Pan Am Flight 103
AS the voice filtered through the cassette recorder, PC Ian Rae felt the hairs on the back of his neck rise.
It belonged to one of the 270 people killed when Pan-am flight 103 blew up over Lockerbie 30 years ago.
Ian had the traumatic job of sorting though the possessions of the victims of Britain’s worst terrorist outrage.
Among the children’s teddies and Christmas presents was a businessman’s bag of cassette tapes.
Ian, 58, said: “I put one in a tape player. I heard the voice of an American, identifying himself before going on to give a presentation.
“The memory of it still makes the hair stand on the back of my neck. I’d actually cleaned up some of his jewellery before they were returned to his family. I felt a connection to him.”
Officers were driven to tears as they spent months sifting hundreds of thousands of items in a warehouse.
“You worked for half an hour, went out for a quick break, had a cry to yourself and then went back in and got on with it,” said Ian, now retired.
Ian travelled around Britain returning belongings to families and struck up a friendship with one woman, Betty Thomas, who lost her daughter Yvonne Owen, 29, and granddaughter Bryony, aged 20 months.
Betty even spent Christmas Day after the first anniversary of Lockerbie with Ian and his family. They were joined by trainee social worker Yvonne’s boyfriend Seth, who she had been travelling to see in Boston when the plane exploded over Scotland.
Ian said: “When she told me Seth was visiting Lockerbie for the first anniversary I asked them to come for dinner. Seth was staying in a nearby hotel so it made sense.”
Also nursing emotional scars is former lorry driver Mark Herridge, who joined one of the first search parties. Mark and brother-in-law Brian Mawson heard of the crash from chat on their CB radios.
The pair, just 21 and 20 at the time, hitched a lift to Lockerbie from their homes in Brydekirk, nine miles away, to comb the hills for possible survivors at Tundergarth, where the cockpit of the 747 lay. “There was an eerie silence as we walked,” said Mark. “We formed a line across the field. We were hoping against hope to find someone alive, but within a mile of walking we knew there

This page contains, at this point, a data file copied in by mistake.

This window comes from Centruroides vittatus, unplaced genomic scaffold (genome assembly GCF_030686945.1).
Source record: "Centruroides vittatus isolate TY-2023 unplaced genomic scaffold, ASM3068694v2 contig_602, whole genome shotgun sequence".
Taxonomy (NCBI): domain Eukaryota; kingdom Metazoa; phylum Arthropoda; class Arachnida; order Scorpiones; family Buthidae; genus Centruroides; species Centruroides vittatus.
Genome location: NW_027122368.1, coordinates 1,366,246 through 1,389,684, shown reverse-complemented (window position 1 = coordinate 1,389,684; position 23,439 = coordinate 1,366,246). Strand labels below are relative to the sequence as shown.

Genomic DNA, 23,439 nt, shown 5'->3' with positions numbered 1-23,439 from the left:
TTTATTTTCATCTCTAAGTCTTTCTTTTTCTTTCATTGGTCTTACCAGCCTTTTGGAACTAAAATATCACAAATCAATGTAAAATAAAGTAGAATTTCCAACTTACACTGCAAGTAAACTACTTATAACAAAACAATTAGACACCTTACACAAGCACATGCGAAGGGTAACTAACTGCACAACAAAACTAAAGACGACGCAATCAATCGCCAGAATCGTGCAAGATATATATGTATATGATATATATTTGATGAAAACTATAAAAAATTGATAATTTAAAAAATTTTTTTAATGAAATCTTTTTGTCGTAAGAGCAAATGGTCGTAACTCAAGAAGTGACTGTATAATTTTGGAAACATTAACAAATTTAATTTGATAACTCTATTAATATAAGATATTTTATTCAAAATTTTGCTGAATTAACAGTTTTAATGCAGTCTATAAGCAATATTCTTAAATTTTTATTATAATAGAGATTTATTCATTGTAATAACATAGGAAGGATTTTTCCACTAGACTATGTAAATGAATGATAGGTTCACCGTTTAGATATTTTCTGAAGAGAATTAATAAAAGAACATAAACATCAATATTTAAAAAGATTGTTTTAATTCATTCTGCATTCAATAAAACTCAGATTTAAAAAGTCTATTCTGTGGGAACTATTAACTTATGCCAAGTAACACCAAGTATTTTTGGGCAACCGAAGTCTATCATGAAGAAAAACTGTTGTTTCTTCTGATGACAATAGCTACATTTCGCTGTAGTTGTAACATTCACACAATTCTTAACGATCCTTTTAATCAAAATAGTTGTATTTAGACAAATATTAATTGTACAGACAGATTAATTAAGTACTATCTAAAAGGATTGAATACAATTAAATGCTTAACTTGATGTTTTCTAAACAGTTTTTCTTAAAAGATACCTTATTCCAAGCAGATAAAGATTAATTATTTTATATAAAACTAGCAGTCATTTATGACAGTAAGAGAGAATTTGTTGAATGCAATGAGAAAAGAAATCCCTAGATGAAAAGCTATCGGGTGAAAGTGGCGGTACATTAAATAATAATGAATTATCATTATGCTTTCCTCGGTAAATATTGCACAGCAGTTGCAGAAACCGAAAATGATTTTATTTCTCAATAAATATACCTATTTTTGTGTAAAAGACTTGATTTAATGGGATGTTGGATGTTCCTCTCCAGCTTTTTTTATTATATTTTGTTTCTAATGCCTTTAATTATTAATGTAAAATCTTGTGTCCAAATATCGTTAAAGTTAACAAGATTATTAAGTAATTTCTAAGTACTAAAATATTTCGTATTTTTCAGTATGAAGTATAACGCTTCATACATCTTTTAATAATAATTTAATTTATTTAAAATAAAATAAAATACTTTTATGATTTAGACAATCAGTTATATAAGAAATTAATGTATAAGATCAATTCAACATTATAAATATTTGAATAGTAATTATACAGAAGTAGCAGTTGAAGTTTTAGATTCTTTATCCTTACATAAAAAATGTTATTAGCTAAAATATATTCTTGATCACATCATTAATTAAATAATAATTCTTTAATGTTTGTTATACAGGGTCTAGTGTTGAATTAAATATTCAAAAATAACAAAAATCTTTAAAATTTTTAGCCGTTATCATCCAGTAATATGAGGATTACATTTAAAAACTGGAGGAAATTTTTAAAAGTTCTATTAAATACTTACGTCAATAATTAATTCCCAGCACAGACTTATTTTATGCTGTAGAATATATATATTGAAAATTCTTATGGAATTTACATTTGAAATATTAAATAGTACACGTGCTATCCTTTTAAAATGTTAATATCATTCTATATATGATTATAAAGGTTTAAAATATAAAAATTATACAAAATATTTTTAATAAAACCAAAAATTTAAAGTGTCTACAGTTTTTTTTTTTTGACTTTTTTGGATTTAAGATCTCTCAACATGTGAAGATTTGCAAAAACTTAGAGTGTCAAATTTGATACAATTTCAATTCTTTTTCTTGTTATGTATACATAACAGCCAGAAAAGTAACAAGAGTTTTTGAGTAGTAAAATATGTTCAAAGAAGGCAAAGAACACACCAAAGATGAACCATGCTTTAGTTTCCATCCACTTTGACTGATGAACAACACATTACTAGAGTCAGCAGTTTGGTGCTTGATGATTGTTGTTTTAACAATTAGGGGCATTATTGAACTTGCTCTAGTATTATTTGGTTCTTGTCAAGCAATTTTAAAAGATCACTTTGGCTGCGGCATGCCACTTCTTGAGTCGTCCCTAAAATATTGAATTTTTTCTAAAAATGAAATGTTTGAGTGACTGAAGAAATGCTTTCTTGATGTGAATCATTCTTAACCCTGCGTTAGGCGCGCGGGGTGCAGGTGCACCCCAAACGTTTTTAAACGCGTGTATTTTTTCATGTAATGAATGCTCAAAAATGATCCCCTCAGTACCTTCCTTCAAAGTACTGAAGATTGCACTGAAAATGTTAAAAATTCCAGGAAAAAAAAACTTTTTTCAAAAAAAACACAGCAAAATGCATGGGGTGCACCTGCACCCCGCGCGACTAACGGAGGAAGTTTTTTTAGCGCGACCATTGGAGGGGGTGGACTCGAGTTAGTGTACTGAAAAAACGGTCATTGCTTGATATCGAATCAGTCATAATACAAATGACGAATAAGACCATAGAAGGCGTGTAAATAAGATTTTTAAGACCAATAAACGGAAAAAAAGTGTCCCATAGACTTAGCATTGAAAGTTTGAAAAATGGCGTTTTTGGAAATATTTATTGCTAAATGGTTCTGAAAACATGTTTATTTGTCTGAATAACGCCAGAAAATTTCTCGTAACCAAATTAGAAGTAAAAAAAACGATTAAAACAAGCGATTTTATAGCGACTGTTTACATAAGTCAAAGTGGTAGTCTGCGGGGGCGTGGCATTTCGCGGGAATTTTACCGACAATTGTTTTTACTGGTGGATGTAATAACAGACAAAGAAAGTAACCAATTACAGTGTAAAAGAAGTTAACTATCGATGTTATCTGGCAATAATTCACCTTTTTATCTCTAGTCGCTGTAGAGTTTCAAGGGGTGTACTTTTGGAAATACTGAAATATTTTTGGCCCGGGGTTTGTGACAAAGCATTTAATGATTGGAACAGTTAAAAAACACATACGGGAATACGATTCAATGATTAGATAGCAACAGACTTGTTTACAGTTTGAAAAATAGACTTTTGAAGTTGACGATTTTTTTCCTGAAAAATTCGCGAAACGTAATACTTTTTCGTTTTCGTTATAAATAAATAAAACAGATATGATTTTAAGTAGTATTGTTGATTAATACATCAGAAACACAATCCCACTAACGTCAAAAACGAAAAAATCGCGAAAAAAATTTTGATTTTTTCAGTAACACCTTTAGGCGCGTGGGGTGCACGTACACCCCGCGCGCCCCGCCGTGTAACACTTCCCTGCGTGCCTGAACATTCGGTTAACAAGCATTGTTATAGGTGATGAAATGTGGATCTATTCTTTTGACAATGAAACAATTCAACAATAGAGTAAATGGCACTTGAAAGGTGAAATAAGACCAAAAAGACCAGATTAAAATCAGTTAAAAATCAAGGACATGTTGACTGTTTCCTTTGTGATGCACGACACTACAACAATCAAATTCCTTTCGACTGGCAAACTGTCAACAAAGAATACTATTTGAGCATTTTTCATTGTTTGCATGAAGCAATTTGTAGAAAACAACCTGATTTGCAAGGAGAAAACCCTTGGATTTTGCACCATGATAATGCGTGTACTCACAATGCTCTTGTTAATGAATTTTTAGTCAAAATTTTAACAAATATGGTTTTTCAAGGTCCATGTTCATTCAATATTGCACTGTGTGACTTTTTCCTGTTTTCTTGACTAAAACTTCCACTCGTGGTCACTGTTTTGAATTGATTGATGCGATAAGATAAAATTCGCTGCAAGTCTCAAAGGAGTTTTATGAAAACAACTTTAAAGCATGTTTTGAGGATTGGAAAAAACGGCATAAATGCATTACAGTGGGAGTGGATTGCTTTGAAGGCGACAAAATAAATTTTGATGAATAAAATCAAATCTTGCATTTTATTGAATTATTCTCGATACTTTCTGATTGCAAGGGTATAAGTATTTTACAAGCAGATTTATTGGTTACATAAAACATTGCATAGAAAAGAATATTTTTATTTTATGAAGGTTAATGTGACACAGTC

Pan Am Flight 103 from Frankfurt to Detroit, via London and New York, blows up over Lockerbie in Scotland. All 259 people on board are killed, along with 11 residents on the ground, including two families. were none. By then we were no longer finding whole people.”
It is the first time Mark, who now lives near Castleford, West Yorks, has told of his part in the long night of the winter solstice on December 21, 1988.
Not even his wife Sarah, 31, has heard his story but every moment is seared in Mark’s mind.
One image stands out the most – the “little girl in the red dress” as she later became known.
Three-year-old Suruchi Rattan was killed with her brother Anmol, two, and her mum Garima Rattan, on their way home to Detroit after attending a wedding in India.
A passenger on the first leg of the flight from Frankfurt to Heathrow later left Suruchi a tribute at
Britain and the US accuse Libyans Abdelbaset Al-megrahi and Al Amin Khailifa Fhimah of the bombing. Libya denies involvement.
CARNAGE: Houses hit by debris of 747 in Lockerbie HAUNTING: Former PC Ian Rae and, left, boxes of the victims’ belongings VICTIMS: Yvonne and baby Bryony